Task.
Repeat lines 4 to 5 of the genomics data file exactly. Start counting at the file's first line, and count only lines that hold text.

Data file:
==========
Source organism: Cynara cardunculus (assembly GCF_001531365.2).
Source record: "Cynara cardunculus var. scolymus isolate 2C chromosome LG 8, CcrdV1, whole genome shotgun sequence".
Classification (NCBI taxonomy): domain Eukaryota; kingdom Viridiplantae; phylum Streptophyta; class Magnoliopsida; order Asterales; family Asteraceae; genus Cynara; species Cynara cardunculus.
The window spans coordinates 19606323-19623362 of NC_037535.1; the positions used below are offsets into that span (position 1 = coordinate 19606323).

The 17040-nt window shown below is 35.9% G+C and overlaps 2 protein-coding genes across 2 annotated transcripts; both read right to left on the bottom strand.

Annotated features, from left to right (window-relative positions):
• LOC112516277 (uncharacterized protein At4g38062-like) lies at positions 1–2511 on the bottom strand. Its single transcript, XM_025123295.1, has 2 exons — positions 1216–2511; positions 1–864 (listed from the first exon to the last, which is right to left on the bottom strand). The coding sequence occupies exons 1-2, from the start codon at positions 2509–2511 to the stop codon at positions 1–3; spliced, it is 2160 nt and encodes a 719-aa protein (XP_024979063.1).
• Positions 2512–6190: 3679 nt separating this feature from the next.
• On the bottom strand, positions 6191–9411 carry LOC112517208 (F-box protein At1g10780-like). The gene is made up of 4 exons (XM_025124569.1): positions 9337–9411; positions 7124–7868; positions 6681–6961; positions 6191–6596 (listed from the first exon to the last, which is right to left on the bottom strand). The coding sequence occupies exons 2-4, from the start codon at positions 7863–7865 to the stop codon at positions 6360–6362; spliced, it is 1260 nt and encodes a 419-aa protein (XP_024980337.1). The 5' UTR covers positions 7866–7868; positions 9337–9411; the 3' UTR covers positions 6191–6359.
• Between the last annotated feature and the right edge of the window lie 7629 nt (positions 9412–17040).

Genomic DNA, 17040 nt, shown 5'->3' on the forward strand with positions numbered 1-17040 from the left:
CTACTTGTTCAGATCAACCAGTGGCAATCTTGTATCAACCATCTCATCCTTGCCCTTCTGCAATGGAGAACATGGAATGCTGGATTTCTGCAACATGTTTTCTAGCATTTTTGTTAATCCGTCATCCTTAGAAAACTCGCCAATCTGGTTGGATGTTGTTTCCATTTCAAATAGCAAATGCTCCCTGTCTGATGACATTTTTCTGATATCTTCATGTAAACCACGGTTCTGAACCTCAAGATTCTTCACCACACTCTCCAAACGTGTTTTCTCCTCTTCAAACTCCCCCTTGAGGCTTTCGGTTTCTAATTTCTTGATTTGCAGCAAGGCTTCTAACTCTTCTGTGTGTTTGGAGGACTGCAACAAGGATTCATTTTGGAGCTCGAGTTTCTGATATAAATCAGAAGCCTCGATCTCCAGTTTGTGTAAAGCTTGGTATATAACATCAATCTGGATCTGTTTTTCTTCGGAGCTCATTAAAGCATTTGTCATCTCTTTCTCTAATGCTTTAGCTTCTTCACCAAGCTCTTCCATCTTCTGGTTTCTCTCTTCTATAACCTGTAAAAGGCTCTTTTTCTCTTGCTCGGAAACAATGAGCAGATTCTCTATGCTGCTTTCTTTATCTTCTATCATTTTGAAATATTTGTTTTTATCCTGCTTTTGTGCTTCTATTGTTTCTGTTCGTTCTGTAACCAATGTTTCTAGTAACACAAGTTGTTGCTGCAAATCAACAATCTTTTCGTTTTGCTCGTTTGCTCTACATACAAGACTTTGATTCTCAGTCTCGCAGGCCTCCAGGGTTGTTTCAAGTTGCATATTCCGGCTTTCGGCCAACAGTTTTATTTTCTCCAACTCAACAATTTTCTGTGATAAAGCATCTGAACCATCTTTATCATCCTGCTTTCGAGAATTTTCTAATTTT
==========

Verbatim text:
The window spans coordinates 19606323-19623362 of NC_037535.1; the positions used below are offsets into that span (position 1 = coordinate 19606323).

The 17040-nt window shown below is 35.9% G+C and overlaps 2 protein-coding genes across 2 annotated transcripts; both read right to left on the bottom strand.